+-------------------------+--------------------+-----------------------------+
    Don't e-mail me at: <mailto:>
    Kenneth Brody, Jul 19, 2005
    #11
  12. In article <dbhlov$ug4$>,
    Morgan Cheng <> wrote:
    >
    > I was taught that argument value is not supposed to be changed in
    > function body.


    How dare you question the rules that you have been taught!
    --
    7842++
    Anonymous 7843, Jul 19, 2005
    #12
  13. >> Recently, I found one guy posted code like foo1 in one C lang forum.
    >> I pointed out that it is not good code standard.
    >> Surprisingly, it seems that everybody criticised me as dogmatic.
    >> It is claimed that changing arugment value will not affect caller code
    >> and it saves stack size. I understand their point
    >> but I *do* remember that it is commmon that
    >> argument is not suppsoed to be changed.
    >>
    >> Now I am confused. Is there anybody who can give some explaination,
    >> "Why it is a code rule that argument should not be changed?"


    Generally I prefer not to change the formal arguments to a function,
    because sooner or later I want the original value (even if it's in
    a debugger only) for some reason. I don't consider it a "rule".

    >There are several possible sources of confusion.
    >First, a function should *not* modify any of its *actual* arguments.


    I'll disagree strongly here, if what you mean is that you shouldn't
    modify what a pointer passed in as an argument points at. How,
    otherwise, would you handle something like the second argument of
    strtol() or strtod()? Or for that matter, any function whose purpose
    is to copy strings (strcpy(), strcat(), sprintf(), etc.)?

    Obviously, any such argument should be clearly documented. Occasionally
    a pointed-at value is used as both input AND output (e.g. it's a
    pointer to where you left off in the parsing, and the new value is
    where it left off after parsing the next token, used occasionally
    in code intended to be a reentrant version of strtok() with a
    necessarily modified argument list).

    >Instead of
    >
    > void f(int* p) {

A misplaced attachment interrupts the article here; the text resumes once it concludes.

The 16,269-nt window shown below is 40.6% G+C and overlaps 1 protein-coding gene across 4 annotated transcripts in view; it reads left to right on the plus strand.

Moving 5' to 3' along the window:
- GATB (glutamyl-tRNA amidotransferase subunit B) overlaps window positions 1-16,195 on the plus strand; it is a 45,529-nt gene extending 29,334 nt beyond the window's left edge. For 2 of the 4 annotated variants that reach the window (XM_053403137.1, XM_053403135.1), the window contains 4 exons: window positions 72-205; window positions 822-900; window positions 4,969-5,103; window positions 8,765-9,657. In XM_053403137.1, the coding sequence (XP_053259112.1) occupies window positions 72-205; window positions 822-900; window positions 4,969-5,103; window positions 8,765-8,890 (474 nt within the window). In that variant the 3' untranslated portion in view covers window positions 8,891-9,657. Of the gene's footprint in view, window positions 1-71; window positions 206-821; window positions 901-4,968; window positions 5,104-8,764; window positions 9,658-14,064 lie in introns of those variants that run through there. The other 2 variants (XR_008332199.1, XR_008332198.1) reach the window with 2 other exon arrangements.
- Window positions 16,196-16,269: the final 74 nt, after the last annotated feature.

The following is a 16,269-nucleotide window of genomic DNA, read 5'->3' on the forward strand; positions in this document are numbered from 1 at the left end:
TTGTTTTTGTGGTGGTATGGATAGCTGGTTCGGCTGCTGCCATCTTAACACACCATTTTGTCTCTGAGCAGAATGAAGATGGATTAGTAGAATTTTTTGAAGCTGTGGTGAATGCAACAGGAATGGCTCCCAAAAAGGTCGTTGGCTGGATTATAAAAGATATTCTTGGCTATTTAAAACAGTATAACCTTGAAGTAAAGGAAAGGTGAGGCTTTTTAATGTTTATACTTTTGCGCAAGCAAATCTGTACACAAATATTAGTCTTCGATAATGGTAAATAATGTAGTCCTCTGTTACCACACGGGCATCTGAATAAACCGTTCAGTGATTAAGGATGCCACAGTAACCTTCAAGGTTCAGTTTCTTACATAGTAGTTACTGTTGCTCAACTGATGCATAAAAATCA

> ++(*p);
    > }
    >
    >you should write
    >
    > int f(const int* p) {
    > return *p + 1;
    > }


    That's nice if the return value isn't being used for something else.
    It is common for a function to need to return both a value and a
    status of whether it worked or not. Sometimes this can be combined
    into one (e.g. return NULL if it failed, pointer to something
    otherwise), but there are objections to overloading the return value
    like that also). Sometimes it can't (like if you want to return
    an indicator of WHY it failed, and introducing more global variables
    used like errno is also frowned on).

    Gordon L. Burditt
    Gordon Burditt, Jul 19, 2005
    #13
  14. Gordon Burditt wrote:

    >>>Recently, I found one guy posted code like foo1 in one C lang forum.
    >>>I pointed out that it is not good code standard.
    >>>Surprisingly, it seems that everybody criticised me as dogmatic.
    >>>It is claimed that changing arugment value will not affect caller code
    >>>and it saves stack size. I understand their point
    >>>but I *do* remember that it is commmon that
    >>>argument is not suppsoed to be changed.
    >>>
    >>>Now I am confused. Is there anybody who can give some explaination,
    >>>"Why it is a code rule that argument should not be changed?"

    >
    >
    > Generally I prefer not to change the formal arguments to a function,
    > because sooner or later I want the original value
    > (even if it's in a debugger only) for some reason.
    > I don't consider it a "rule".
    >
    >>There are several possible sources of confusion.
    >>First, a function should *not* modify any of its *actual* arguments.

    >
    > I'll disagree strongly here, if what you mean is that
    > you shouldn't modify what a pointer passed in as an argument points at.
    > How, otherwise, would you handle something like
    > the second argument of strtol() or strtod()?
    > Or, for that matter, any function whose purpose is to copy strings
    > (strcpy(), strcat(), sprintf(), etc.)?
    >
    > Obviously, any such argument should be clearly documented.
    > Occasionally, a pointed-at value is used as both input AND output
    > (e.g. it's a pointer to where you left off in the parsing
    > and the new value is where it left off after parsing the next token,
    > used occasionally in code intended to be a reentrant version of strtok()
    > with a necessarily modified argument list).
    >
    >>Instead of
    >>
    >> void f(int* p) {
    >> ++(*p);
    >> }
    >>
    >>you should write
    >>
    >> int f(const int* p) {
    >> return *p + 1;
    >> }

    >
    >